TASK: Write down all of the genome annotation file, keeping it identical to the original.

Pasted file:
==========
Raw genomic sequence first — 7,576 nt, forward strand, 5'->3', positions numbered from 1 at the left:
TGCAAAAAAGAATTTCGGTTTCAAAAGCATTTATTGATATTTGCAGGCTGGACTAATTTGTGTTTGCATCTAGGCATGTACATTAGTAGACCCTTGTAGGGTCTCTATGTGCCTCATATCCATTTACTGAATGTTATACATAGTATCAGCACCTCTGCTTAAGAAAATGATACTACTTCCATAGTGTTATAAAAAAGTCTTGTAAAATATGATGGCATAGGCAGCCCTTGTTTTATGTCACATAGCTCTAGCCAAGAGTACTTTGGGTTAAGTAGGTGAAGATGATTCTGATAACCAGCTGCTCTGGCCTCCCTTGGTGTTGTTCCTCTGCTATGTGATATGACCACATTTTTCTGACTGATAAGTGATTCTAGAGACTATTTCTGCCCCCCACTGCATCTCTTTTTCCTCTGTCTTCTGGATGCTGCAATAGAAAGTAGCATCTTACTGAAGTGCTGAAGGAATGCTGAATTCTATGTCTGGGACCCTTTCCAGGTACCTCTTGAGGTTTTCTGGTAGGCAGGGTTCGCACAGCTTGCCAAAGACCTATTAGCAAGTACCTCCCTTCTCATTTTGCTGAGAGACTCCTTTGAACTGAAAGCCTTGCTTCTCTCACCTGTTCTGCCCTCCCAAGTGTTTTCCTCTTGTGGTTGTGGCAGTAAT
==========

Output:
Raw genomic sequence first — 7,576 nt, forward strand, 5'->3', positions numbered from 1 at the left:
TGCAAAAAAGAATTTCGGTTTCAAAAGCATTTATTGATATTTGCAGGCTGGACTAATTTGTGTTTGCATCTAGGCATGTACATTAGTAGACCCTTGTAGGGTCTCTATGTGCCTCATATCCATTTACTGAATGTTATACATAGTATCAGCACCTCTGCTTAAGAAAATGATACTACTTCCATAGTGTTATAAAAAAGTCTTGTAAAATATGATGGCATAGGCAGCCCTTGTTTTATGTCACATAGCTCTAGCCAAGAGTACTTTGGGTTAAGTAGGTGAAGATGATTCTGATAACCAGCTGCTCTGGCCTCCCTTGGTGTTGTTCCTCTGCTATGTGATATGACCACATTTTTCTGACTGATAAGTGATTCTAGAGACTATTTCTGCCCCCCACTGCATCTCTTTTTCCTCTGTCTTCTGGATGCTGCAATAGAAAGTAGCATCTTACTGAAGTGCTGAAGGAATGCTGAATTCTATGTCTGGGACCCTTTCCAGGTACCTCTTGAGGTTTTCTGGTAGGCAGGGTTCGCACAGCTTGCCAAAGACCTATTAGCAAGTACCTCCCTTCTCATTTTGCTGAGAGACTCCTTTGAACTGAAAGCCTTGCTTCTCTCACCTGTTCTGCCCTCCCAAGTGTTTTCCTCTTGTGGTTGTGGCAGTAAT